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FTX fraud case ‘nearly impossible’ to pass

The defense lawyer in Sam Bankman-Fried’s criminal trial has admitted it was “almost impossible” to win the case from the start.
Inside’report Stanford Law School professor David Mills described Bloomberg’s reluctance to follow Bankman-Fried’s advice when he met with him face to face. damning statements from former partners It left FTX’s founder with his back against the wall.
“I thought it was almost impossible to win a case when three or four founders all said you did it.”said Mills.

“Even if everyone lies through their teeth, it is very, very difficult to win a case like this.”

The report also describes how Mills recommended that SBF’s legal defense accept the allegations of witnesses and the state investigation and try to convince the jury that Bankman-Fried intended to save the company from bankruptcy.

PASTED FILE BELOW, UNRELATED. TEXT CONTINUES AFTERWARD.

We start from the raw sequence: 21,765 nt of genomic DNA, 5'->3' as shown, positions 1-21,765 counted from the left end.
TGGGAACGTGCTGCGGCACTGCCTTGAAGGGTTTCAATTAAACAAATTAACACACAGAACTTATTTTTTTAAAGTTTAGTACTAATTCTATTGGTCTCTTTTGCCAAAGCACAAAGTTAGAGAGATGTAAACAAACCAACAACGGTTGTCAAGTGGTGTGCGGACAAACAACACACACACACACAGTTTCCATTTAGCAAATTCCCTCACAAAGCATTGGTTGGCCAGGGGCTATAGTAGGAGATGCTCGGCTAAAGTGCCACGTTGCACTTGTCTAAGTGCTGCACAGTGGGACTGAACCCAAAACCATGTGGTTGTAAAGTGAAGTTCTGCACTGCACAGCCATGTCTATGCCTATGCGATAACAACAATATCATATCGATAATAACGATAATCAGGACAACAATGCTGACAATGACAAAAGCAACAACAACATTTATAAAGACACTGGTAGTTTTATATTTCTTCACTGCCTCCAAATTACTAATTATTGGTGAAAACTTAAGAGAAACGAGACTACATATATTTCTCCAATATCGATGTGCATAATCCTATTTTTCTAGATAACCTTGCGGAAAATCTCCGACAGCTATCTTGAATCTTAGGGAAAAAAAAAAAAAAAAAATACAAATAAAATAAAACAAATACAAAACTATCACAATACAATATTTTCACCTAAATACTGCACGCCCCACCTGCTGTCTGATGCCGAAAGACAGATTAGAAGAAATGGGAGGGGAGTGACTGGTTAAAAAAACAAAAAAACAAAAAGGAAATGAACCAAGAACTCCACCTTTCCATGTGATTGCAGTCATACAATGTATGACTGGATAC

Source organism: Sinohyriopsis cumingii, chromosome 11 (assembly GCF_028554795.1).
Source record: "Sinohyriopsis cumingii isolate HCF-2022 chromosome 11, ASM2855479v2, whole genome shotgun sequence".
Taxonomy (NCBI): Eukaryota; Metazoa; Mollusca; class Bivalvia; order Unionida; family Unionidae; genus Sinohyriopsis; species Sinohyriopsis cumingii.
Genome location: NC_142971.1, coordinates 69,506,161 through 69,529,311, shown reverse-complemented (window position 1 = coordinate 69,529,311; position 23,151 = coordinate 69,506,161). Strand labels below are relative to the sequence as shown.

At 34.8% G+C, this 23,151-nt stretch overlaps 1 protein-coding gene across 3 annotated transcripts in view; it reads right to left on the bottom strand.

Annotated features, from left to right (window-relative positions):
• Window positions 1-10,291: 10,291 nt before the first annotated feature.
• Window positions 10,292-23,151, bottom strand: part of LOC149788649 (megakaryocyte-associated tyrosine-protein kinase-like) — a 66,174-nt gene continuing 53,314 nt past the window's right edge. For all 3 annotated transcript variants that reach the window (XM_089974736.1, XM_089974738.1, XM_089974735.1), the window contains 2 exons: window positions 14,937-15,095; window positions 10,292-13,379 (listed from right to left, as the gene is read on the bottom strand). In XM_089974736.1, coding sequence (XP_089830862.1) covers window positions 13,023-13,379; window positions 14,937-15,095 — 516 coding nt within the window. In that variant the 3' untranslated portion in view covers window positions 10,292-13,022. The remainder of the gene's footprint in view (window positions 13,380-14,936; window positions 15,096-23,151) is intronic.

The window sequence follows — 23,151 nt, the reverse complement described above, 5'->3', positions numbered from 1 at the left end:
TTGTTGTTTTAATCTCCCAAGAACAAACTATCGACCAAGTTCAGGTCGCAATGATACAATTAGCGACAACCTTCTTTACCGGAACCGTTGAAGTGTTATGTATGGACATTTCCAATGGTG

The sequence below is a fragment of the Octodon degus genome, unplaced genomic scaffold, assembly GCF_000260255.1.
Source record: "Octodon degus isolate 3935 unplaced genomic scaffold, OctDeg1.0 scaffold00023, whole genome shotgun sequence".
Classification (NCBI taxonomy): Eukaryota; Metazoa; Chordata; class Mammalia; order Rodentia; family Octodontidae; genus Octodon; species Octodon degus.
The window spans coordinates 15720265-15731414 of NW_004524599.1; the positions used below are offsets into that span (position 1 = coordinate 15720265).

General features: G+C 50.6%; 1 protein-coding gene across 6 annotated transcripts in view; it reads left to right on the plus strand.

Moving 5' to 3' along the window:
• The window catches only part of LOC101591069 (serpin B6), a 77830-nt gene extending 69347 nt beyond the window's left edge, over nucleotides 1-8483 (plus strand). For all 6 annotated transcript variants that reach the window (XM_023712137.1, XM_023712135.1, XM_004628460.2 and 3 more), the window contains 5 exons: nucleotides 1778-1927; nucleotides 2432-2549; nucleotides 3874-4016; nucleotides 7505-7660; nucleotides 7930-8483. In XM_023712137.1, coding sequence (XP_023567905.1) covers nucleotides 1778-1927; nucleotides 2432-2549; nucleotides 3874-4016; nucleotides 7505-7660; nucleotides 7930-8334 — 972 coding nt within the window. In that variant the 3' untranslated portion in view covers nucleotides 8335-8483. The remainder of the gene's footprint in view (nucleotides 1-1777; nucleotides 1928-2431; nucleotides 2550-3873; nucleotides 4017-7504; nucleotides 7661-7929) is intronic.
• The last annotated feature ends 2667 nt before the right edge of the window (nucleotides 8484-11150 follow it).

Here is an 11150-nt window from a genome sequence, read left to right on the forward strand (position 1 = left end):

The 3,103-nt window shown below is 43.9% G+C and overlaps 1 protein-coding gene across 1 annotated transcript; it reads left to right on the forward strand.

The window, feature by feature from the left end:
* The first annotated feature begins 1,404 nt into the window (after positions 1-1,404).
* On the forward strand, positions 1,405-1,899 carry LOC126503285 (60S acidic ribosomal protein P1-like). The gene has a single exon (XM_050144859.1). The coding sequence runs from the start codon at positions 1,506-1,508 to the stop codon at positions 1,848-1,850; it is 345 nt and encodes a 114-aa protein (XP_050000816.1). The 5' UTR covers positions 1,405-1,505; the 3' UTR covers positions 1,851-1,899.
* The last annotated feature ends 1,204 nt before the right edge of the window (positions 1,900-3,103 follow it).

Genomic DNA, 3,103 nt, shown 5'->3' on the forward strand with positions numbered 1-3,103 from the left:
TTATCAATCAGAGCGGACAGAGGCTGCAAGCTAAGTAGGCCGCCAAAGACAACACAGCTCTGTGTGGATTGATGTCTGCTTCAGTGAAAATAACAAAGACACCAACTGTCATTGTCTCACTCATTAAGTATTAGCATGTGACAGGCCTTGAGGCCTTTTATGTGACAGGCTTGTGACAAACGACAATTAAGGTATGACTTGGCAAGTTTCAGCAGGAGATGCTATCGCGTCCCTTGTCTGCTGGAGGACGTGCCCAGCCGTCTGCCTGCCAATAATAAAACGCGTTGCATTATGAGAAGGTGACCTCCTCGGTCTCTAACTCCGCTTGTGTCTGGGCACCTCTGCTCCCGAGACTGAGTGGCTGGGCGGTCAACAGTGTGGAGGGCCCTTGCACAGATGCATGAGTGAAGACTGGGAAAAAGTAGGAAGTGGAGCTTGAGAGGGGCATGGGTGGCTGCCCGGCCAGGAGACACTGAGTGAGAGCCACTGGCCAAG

“I thought it was a great story. But you can’t say all these people are lying. Five people say one thing, one person says another. Well, you don’t have a chance, zero.”Mills commented.
The veteran criminal lawyer, businessman and academic also described Bankman-Fried as “the worst person ever cross-examined”; seven charges, given the former FTX CEO’s unsuccessful attempt to refute the damning revelations that ultimately led to him being found guilty of all crimes.
Mills also revealed that the FTX CEO agreed to lend his expertise to Bankman-Fried’s defense at the request of her parents. Mills, who is known to be a close friend of Joseph Bankman and Barbara Fried, worked on this case pro bono, adding that his passion and friendship for criminal law were the factors behind his involvement, adding:

“I’m not going to get emotionally involved in a case like this on a very deeply personal level.”

Bankman-Fried was found guilty of two counts of wire fraud, two counts of conspiracy to commit wire fraud, one count each of securities fraud, commodities fraud and conspiracy to commit money laundering.
The 31-year-old is scheduled to be sentenced on March 28, 2024, by Judge Lewis Kaplan of New York, who is presiding over the high-profile case. Kaplan will have the final say on the length of Bankman-Fried’s sentence, while government prosecutors will make recommendations.

Translation by Walter Rizzo

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